Posted in Day Trip, Education, History, life, Travel

Have you met Dippy?

Meet Dippy the Diplodocus. He’s on tour around the UK having left the Natural History Museum in London for the first time since 1905. His show is on the road until 2020 and is next heading to Newcastle on 18th May, having just wrapped up a several month stint in Glasgow’s Kelvingrove Art Gallery and Museum.

Dippy is a beautiful big beastie who originally roamed the earth 150 million years ago, munching on leaves and hanging out with his dino friends. I can’t help but be reminded of The Land Before Time and Disney’s Dinosaur, so excuse me while I wipe away my tears.

If you are a paleo purist (ancient bones, not the diet) then maybe Dippy wasn’t your thing, he is a replica – plaster cast of the original Dippy in residence in Pittsburgh’s Carnegie Museum of Natural History. However, I don’t care, because it’s thanks to Andrew Carnegie, a Scottish-American industrialist and philanthropist, that we over here have a Dippy to look at! Carnegie financed the excavation of Dippy in Wyoming in 1899 and they later discovered it was a new species, thus named the
Diplodocus carnegii. As a favour to King Edward VII, Carnegie faithfully reproduced the bones of the original at the cost of $2000 back in 1902 and gifted them to the Natural History museum in London.

Most people know how much Kelvingrove means to me, it’s my hang out place when I can get there; where my interests in art, history and old buildings converges so for that to be the temporary home of Dippy’s Scottish visit, I couldn’t have asked for more. Picture it, me in all my 30 years turning up with my pater and the two of us nerding out worse than the kids swarming around.

Dippy is 70ft long, no wonder it’s hard to get him in one shot!

Even though the photos show other people as scale, it still doesn’t do justice to how massive Dippy actually is. He towered over the adults, nevermind the kids and weighs in at a hefty 20,000kg (alive, I’m sure).

Smile for the camera

I had to zoom in to get his wee face, and felt so small and insignificant. Really makes me wonder about people who deny the existence of dinosaurs – we might mostly be top of the food chain these days, but we’re all fairly tiny and annoying.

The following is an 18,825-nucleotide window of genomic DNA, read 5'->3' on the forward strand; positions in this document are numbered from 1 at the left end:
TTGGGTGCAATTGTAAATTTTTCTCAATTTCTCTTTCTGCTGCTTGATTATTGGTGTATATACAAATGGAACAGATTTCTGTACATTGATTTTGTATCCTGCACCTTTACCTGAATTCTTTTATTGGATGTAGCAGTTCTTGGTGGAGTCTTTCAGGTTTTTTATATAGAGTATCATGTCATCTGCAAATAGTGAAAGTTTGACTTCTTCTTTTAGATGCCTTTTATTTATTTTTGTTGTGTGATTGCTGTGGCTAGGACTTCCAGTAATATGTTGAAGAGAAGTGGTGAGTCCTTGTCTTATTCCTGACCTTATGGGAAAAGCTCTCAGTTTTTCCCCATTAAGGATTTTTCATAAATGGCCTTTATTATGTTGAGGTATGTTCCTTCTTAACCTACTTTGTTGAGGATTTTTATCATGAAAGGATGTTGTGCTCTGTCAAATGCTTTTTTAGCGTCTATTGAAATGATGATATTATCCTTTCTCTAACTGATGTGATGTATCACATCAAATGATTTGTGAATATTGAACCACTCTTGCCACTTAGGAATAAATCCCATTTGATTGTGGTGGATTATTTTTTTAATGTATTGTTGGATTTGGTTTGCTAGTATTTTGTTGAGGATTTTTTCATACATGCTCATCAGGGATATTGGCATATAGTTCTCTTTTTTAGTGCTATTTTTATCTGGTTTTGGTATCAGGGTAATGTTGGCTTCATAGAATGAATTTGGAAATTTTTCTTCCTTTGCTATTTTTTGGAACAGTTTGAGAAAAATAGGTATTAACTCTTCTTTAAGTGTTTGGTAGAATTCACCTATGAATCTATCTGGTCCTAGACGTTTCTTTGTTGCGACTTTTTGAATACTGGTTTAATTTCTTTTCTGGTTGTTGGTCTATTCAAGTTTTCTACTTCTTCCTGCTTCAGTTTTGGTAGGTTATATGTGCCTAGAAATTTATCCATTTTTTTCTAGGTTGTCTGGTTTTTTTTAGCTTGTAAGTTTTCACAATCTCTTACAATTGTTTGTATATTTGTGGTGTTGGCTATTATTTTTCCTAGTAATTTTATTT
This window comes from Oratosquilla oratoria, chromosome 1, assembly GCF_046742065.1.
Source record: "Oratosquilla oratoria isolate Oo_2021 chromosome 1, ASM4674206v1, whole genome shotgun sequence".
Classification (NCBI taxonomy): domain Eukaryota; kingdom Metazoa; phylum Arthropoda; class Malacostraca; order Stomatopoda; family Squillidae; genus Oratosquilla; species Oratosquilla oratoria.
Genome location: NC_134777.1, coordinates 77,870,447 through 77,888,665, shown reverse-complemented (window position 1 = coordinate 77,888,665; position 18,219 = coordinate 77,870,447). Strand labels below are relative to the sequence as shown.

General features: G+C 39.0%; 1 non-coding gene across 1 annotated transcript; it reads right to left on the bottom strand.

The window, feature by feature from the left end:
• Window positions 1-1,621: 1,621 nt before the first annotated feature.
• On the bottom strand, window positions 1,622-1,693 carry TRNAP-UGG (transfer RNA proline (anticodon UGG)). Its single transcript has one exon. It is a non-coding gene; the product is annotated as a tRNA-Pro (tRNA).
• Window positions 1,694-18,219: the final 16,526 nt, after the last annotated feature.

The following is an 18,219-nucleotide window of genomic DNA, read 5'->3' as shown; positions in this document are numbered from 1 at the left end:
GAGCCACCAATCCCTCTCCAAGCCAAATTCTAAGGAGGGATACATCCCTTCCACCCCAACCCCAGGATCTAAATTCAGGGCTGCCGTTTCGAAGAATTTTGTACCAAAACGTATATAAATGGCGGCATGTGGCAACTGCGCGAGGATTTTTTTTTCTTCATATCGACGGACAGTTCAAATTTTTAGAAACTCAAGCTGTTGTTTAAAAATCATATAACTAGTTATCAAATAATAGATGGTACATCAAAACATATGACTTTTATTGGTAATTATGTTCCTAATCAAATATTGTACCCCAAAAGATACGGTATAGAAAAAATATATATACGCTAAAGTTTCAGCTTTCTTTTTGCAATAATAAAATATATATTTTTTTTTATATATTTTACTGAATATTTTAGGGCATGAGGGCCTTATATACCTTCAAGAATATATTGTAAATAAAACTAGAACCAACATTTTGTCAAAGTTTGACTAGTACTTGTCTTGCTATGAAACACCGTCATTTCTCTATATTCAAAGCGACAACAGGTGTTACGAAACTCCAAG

Colossus at rest

It was a great day out to visit Dippy and I can only hope that there have been countless children inspired by seeing him. I may have ended up at the merch shop and may have acquired a Dippy soft toy for a small fortune…

Kelvingrove is a free-entry museum and is open nearly all year-round from 10/11-5pm everyday. There are accessible entry points from both the Argyle Street and car park entrance. There are two cafés serving hot and cold drinks and light foods, the basement café serving meals as well. The basement features different installations and the two gift shops sell the permanent and temporary merchandise. There is artwork from Dalí and the Dutch Masters to the exhibits of Ancient Egypt and Scottish Wildlife, so there is definitely something for all to see.

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Posted in History, Travel

Etruscan Settlement in Sardegna!

Back in 2017, archaeologists had come across a wealth of Etruscan-based discoveries, including an Etruscan temple on the ‘Mountain Of Jupiter’ and possibly the best-preserved Etruscan site in Italy. Well, this time around the scope beyond the confines of the Italian peninsula, to account for the Sardinian island which also seems to flaunt its Etruscan…

via For the first time ever, archaeologists discover an Etruscan settlement in Sardinia — Realm of History

Posted in History

3700-year old Babylonian tablet may contain the world’s oldest known trigonometric table — Realm of History

When it comes to the history of incredible inventions, advanced mathematics was one of the major developments that came out of Mesopotamia. Pertaining to this ancient scope, the Babylonians had been in the forefront of devising fascinating new mathematical systems, including what we know today as the sexagesimal (base-60) numeral system. And now, as it…

via 3700-year old Babylonian tablet may contain the world’s oldest known trigonometric table — Realm of History

Please have a read of this if you are at all interested in history like I am! I’ve been reading a lot about Babylon and Near-East civilisations and the script the tablet was written in is Cuneiform. It was written using a wedge shaped reed and consisted of angled markings pressed into wet clay, the text followed guidelines much like our modern day lined paper!

Yes, I have a book on this, check out Irving Finkel’s guide to writing Cuneiform. I bought clay and tools from Hobbycraft.

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